There is a deeper reality here, which is that the jihadists’ attacks render meaningless all talk of Russia as a “unique civilization.” Russian ideologists and politicians have gotten used to describing Russia as “a good Europe” or, better still, as not Europe at all. To them, Russia is not the West, but rather a world of traditional conservative values that Russia shares with “the East.”

The Islamic State has reminded Russia that this argument cuts no ice with the hardest-core Middle Eastern conservatives, who see Russia as just another part of the Western world that deserves to be attacked.

So Russia needs to cure its split personality disorder. All of Russia’s weird anti-Western rhetoric, and the references to “Orthodox Iran” or “our own Islamic State”, stand in the way of the foreign policy goal that Vladimir Putin set out in his speech to the UN General Assembly in September: creating a global alliance against terrorism.

The geography of terrorism is losing its borders. For years, there has been a tendency to make a distinction between terrorist threats in Russia and Europe. For the average Westerner—and the average Russian for that matter—if something bad happens in Russia, the root cause lies within Russia itself, but if misfortunes befall the West, we should seek causes outside the West’s borders.s

The average person—and this includes politicians and journalists—does not divide the world into categories of democracies and authoritarian regimes, old and new markets, or developed and developing countries. He is more likely to perceive two zones, one of light and one of darkness. In what the Indian writer V.S. Naipaul called an “area of darkness,” tragedy and disaster are regarded as everyday occurrences, while in other parts of the world—areas of light—tragic events are viewed as an aberration.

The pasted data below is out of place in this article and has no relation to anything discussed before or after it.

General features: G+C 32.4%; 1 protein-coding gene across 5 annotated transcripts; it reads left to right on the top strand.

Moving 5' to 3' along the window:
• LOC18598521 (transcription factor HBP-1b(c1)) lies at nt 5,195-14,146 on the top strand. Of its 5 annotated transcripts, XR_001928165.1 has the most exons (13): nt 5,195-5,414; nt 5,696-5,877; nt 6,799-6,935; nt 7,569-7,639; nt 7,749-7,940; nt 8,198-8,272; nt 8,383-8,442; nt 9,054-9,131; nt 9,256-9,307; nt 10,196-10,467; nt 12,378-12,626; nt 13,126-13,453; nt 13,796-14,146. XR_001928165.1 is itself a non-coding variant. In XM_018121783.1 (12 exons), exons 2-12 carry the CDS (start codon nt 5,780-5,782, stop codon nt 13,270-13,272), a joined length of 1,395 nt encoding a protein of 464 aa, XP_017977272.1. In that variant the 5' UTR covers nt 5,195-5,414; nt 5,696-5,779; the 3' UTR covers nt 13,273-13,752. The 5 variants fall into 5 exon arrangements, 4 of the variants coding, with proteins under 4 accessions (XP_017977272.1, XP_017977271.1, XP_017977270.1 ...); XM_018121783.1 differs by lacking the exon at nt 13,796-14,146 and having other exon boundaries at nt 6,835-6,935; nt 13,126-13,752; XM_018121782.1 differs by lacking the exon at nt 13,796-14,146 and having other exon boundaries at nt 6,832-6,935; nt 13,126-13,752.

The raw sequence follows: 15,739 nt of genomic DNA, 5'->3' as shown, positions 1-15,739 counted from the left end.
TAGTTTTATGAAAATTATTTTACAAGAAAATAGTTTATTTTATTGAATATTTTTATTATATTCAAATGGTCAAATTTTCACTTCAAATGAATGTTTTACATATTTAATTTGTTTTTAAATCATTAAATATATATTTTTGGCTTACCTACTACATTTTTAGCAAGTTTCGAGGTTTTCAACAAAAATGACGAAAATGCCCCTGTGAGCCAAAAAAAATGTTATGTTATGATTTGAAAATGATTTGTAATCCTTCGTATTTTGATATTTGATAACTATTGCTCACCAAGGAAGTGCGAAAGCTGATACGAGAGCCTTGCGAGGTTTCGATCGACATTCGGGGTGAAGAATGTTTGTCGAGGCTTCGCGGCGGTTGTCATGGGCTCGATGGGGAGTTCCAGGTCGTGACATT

When we look at last Friday in Paris and the recent litany of terrorist attacks in France, we see this distinction blurring. This year, France more resembles a country from the dark zone, where the terrible has become almost commonplace. Its troubles evoke Mikhail Bulgakov’s poetic description of Jerusalem in The Master and Margarita: “The darkness that came from the Mediterranean Sea blotted out the great city. The suspension bridges, the crenellated palace, the bazaars, the caravanserai, the alleyways, the pools... Jerusalem, the great city, vanished as though it had never been. The darkness devoured everything, frightening every living creature in Jerusalem and its surroundings.”

The lesson of the Paris attacks is: as the area of darkness shifts, even a strong state’s borders do not protect against it anymore. Europeans can no longer neatly divide the world into a realm of light, where bad things aren’t supposed to happen, and a dark realm, where they routinely occur. Darkness from one place will creep into others. Perhaps the world needs to regain its clarity, but the biggest priority is to make an honest effort to tackle the real heart of darkness.

  • Alexander Baunov